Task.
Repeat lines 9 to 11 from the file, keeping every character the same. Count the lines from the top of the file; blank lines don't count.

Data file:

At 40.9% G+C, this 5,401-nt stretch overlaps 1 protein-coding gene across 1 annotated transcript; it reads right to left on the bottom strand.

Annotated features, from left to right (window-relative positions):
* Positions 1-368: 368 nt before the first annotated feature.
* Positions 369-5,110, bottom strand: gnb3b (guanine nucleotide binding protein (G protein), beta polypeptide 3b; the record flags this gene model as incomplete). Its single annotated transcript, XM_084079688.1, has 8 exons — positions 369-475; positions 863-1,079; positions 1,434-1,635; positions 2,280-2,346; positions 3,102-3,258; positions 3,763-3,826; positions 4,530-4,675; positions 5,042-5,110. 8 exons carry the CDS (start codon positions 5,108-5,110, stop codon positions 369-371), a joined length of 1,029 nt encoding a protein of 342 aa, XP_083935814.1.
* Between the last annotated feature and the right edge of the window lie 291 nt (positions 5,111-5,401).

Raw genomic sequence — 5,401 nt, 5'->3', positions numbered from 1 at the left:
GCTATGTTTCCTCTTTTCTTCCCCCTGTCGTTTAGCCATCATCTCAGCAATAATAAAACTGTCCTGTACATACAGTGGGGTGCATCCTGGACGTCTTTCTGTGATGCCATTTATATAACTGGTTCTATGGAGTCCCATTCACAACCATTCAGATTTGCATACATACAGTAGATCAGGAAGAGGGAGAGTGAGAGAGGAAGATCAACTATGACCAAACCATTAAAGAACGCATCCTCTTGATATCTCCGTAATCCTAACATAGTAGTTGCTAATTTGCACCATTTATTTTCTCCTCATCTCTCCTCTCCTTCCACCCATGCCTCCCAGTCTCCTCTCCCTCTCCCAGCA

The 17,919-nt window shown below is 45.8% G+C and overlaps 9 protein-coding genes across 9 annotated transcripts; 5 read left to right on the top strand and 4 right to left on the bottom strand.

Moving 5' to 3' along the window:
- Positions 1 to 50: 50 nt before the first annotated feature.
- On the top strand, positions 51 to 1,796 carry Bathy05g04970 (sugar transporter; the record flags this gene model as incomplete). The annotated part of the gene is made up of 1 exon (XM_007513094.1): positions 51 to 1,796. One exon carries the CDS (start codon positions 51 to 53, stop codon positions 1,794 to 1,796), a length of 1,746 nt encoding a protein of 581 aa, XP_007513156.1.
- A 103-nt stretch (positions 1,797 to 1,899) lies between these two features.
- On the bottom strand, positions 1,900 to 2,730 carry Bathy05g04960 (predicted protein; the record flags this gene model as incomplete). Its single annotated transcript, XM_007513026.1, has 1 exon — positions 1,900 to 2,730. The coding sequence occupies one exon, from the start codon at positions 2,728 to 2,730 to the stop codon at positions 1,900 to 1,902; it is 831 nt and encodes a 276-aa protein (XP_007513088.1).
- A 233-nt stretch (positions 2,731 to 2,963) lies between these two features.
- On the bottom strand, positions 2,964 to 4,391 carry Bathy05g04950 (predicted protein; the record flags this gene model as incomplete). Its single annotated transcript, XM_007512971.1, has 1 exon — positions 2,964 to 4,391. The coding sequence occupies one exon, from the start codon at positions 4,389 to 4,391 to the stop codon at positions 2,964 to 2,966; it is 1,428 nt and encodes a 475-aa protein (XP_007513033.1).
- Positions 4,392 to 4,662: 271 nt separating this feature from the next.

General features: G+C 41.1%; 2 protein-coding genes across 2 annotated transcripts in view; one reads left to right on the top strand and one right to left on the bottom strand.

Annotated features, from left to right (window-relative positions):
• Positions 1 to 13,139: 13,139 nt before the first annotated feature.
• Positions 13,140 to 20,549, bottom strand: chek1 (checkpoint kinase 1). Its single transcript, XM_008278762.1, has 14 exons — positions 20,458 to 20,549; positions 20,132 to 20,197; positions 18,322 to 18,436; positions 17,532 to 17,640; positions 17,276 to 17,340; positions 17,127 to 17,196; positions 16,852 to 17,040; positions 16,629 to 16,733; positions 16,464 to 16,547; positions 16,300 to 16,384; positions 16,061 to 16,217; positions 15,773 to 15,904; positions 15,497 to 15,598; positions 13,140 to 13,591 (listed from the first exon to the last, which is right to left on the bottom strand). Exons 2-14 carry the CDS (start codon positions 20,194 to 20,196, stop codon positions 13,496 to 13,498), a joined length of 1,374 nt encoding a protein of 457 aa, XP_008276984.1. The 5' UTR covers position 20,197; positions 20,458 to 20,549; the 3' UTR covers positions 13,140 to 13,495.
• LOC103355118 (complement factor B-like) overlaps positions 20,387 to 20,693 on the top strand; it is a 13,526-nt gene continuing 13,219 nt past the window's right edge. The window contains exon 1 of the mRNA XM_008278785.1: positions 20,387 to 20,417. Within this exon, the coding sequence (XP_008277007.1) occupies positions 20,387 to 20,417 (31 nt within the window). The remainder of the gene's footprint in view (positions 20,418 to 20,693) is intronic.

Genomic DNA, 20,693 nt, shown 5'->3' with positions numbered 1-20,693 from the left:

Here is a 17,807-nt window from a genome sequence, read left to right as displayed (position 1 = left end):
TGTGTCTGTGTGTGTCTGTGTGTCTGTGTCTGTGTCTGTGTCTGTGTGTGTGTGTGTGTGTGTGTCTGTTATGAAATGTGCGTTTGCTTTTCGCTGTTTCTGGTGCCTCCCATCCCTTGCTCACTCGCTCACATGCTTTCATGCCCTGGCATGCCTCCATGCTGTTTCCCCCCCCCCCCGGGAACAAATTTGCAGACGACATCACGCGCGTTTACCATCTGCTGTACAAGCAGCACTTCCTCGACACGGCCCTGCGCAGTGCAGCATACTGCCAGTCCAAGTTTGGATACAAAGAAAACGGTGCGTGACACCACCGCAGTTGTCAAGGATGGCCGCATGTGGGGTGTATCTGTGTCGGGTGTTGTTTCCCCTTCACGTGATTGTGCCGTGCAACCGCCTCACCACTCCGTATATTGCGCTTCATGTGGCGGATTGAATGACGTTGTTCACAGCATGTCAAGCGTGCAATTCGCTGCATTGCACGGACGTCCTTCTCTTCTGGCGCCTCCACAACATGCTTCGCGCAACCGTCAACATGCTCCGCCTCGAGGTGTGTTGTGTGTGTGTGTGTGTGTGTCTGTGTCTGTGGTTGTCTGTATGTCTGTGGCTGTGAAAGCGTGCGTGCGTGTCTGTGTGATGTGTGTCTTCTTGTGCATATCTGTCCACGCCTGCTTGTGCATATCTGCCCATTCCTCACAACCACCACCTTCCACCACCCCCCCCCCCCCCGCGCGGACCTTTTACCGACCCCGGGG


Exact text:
Moving 5' to 3' along the window:
- Positions 1 to 50: 50 nt before the first annotated feature.
- On the top strand, positions 51 to 1,796 carry Bathy05g04970 (sugar transporter; the record flags this gene model as incomplete). The annotated part of the gene is made up of 1 exon (XM_007513094.1): positions 51 to 1,796. One exon carries the CDS (start codon positions 51 to 53, stop codon positions 1,794 to 1,796), a length of 1,746 nt encoding a protein of 581 aa, XP_007513156.1.